However, I should note that this topic is very personal for me. For most of my career as a high school social studies teacher, I taught in Framingham, Massachusetts (above). Framingham is a former factory town and historical hub for immigrants. First, it was the English (who settled on Nipmuc land), then the Irish, Italians and Eastern Europeans, migrants from Puerto Rico, and today it is home to many newcomers from Brazil, Central America, the Caribbean, Africa, Asia, and the Middle East. Every year when I taught U.S. history, I attempted to present a story of migration that began with the Indigenous people and then eventually waves outsiders in different periods that continued to the present day. The overarching question that I wanted my students to answer was, has the United States been a nation of freedom for migrants/immigrants (and, if so, for whom and when)?

 
Above: (Left) My great grandfather (with hat; as a child standing behind his tenement in Holyoke, Mass.), whose family immigrated from Québec in Canada and (Right) my great grandmother (on right, in an family portrait taken in Chicopee, Mass.), whose family immigrated from Galicia in Poland.

I also approach this topic as a descendant of immigrants. My ancestors came to Massachusetts from Québec (and before that from France) and Poland. Whether it was taking trains south from Montréal to work in the paper mills of Holyoke or taking a boat and arriving at Ellis Island to later join relatives working in the factories of Ludlow and Springfield, my ancestors bought into the quest-for-freedom narrative. They benefited from the United States. They found stable work and housing (as they were barely surviving as farmers in Québec and Poland at the turn of the 20th century). However, they were also discriminated against because of their ethnicity and language once they came here (I have found numerous examples of family members who were listed in census records as child laborers; my relatives were often told in Canada and the U.S. to "speak White," which meant speak English). At the same time, especially for my French Canadian ancestors, they were settlers and colonizers who took land and killed Native people (which is an important part of the story that must also be acknowledged). As a White American, it is essential that I examine the positive and negative impacts of my family's journey here.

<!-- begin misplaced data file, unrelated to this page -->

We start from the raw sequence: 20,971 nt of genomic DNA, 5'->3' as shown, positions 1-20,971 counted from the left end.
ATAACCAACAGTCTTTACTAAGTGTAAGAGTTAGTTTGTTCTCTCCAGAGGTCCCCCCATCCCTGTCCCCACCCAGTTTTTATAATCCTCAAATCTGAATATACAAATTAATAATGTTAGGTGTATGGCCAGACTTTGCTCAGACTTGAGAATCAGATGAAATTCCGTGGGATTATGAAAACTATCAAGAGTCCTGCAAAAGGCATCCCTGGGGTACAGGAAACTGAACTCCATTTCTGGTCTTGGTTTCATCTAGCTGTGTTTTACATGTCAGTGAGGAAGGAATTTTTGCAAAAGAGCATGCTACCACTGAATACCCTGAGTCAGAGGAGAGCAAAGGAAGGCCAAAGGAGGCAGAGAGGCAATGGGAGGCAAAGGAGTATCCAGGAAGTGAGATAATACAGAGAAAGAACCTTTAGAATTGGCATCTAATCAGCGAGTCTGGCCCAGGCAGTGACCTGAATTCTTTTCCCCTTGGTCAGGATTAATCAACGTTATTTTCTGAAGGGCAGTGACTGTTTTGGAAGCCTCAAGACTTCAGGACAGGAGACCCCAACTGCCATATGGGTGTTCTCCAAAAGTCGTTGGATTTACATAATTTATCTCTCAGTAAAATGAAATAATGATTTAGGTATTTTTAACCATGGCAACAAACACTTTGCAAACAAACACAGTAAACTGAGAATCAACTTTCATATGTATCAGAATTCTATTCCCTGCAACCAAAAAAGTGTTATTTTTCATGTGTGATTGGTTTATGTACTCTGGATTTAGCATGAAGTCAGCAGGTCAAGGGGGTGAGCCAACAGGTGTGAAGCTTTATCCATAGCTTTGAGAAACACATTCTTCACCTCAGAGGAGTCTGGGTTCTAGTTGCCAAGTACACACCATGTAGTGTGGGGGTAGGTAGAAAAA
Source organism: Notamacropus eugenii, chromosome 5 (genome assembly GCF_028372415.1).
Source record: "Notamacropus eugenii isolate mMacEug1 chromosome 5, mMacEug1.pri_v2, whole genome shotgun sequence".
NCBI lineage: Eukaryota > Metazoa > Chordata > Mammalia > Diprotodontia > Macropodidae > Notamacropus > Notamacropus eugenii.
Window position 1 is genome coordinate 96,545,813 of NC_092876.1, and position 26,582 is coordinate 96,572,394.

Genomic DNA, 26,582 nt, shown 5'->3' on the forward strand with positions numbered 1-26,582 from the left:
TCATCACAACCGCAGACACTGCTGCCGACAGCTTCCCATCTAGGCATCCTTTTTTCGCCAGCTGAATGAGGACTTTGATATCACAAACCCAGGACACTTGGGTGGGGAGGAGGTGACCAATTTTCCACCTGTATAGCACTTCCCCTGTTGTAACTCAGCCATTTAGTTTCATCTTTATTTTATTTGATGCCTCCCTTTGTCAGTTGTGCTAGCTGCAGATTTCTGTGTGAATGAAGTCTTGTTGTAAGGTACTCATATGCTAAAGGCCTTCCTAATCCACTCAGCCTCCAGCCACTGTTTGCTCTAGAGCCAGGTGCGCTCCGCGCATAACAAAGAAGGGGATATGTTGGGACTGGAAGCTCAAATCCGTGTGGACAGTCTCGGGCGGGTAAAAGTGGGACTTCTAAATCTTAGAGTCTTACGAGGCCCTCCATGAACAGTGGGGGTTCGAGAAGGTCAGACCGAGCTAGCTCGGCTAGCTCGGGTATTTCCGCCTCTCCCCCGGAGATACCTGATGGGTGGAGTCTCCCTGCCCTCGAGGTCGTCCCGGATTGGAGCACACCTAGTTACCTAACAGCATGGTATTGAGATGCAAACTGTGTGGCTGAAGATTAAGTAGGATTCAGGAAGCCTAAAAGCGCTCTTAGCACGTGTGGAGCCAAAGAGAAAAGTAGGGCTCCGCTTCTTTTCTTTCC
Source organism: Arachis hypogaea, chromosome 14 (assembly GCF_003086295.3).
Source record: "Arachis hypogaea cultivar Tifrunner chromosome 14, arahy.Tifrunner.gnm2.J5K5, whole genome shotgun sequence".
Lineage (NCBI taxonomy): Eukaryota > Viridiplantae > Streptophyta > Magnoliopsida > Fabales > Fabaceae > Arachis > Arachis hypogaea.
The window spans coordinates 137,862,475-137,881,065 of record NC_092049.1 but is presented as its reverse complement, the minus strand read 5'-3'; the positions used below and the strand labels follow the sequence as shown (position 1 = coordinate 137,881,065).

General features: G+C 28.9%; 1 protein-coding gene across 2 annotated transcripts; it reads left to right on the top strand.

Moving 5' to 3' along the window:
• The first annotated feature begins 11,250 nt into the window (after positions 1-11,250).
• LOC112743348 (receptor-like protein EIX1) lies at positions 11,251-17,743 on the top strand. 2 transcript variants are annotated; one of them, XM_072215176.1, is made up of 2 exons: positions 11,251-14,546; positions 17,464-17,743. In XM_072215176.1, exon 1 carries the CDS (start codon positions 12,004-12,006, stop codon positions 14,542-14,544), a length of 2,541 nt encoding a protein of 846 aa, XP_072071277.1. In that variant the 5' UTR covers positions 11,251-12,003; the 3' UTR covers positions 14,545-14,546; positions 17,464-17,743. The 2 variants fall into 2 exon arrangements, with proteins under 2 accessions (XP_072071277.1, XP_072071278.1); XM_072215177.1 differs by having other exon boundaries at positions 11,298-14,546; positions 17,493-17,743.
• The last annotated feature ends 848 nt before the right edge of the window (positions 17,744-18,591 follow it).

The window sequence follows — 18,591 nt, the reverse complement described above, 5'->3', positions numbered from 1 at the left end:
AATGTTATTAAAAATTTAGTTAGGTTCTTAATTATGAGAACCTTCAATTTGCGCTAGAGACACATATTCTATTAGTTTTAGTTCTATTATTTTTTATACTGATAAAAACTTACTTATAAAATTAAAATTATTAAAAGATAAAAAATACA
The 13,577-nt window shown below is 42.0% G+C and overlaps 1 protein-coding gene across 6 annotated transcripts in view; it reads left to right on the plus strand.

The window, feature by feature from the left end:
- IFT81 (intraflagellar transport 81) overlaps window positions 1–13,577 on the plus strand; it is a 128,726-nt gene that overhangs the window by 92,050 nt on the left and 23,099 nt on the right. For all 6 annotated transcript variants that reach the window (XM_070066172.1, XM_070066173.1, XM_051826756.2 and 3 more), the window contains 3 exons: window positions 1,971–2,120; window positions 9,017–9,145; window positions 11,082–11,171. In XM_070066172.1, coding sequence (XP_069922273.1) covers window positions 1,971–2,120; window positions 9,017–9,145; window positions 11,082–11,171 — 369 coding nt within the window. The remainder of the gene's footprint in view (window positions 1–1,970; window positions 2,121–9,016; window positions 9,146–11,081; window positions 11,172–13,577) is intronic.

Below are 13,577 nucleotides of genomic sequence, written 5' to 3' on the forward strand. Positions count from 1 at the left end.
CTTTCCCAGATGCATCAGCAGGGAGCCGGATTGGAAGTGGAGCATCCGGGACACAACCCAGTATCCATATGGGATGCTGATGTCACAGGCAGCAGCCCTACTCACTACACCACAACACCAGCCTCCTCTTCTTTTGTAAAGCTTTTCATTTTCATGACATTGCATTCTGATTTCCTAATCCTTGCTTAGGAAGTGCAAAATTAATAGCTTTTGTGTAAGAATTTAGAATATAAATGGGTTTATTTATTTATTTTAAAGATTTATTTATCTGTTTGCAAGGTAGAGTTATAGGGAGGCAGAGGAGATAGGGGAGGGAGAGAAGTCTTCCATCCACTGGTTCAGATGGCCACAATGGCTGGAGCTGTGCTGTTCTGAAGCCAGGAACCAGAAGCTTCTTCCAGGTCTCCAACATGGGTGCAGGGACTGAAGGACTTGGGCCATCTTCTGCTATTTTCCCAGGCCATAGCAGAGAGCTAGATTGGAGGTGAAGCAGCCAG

Based on my experiences as a teacher (and teacher educator) working in immigrant communities, and descendant of immigrants myself, I argue that teachers should consider three important ideas when teaching immigration in their social studies classrooms.

1. Migration/Immigration Should Be Taught Across the U.S. History Curriculum

While immigration occurred throughout much of American history, the topic is often studied by students only during units on antebellum and postbellem industrialism (and this is reinforced by state standards). While those periods were certainly important (and when many White Americans, as well as some Asian and Latinas/os trace their family's first journeys here), it is only one of the major waves of immigration. By only studying immigration in those periods, it neglects a longer historical arc of immigration.

Above: Migrants/immigrants not from the turn of the 20th century; (above) a painting of the Mayflower, which brought English immigrants, and (below) a plane bringing maids from Puerto Rico to New York.

It is essential that teachers portray the people who came as the result of English (Spanish, French, Dutch, etc.) colonization as immigrants. Otherwise, students may consider these groups as the original people here (erasing the millenniums of Native history before them). It is also important to incorporate the history of forced migrants from Africa into the larger narrative of immigration and make clear ways that enslaved peoples' experiences contrasted to those of immigrants (as the two are rarely presented this way, it may even lead some to see their experiences as tantamount, as we have seen written in some textbooks or described in politicians' speeches). It also prevents students from seeing that forced migrants' and immigrants' experiences were related. While plantation owners forced enslaved people (and later exploited their ancestors through sharecropping) to produce raw materials in the South, factory owners exploited immigrants in the factories that made finished products from those same materials.

2. Migration/Immigration is Not Only in the Past

While immigration is often taught as a historical topic, it is less likely to be taught as a current day political, economic, or geographic one. However, immigration has a strong impact on our current and future society. The nation relies on immigration economically and socially. Immigrants have influenced American culture (including our music, art, and sciences) and how we understand our political system. For many Americans, our identities are often closely related to our ancestors' origins. Unlike other nations were the vast majority of people share the same ethnicity, our cultural diversity is at the heart of who we are as a nation. Yet, teaching immigration as an event of the past may leave students with a sense that historical immigration is in no way connected to the people who come today and the people who will come in the future.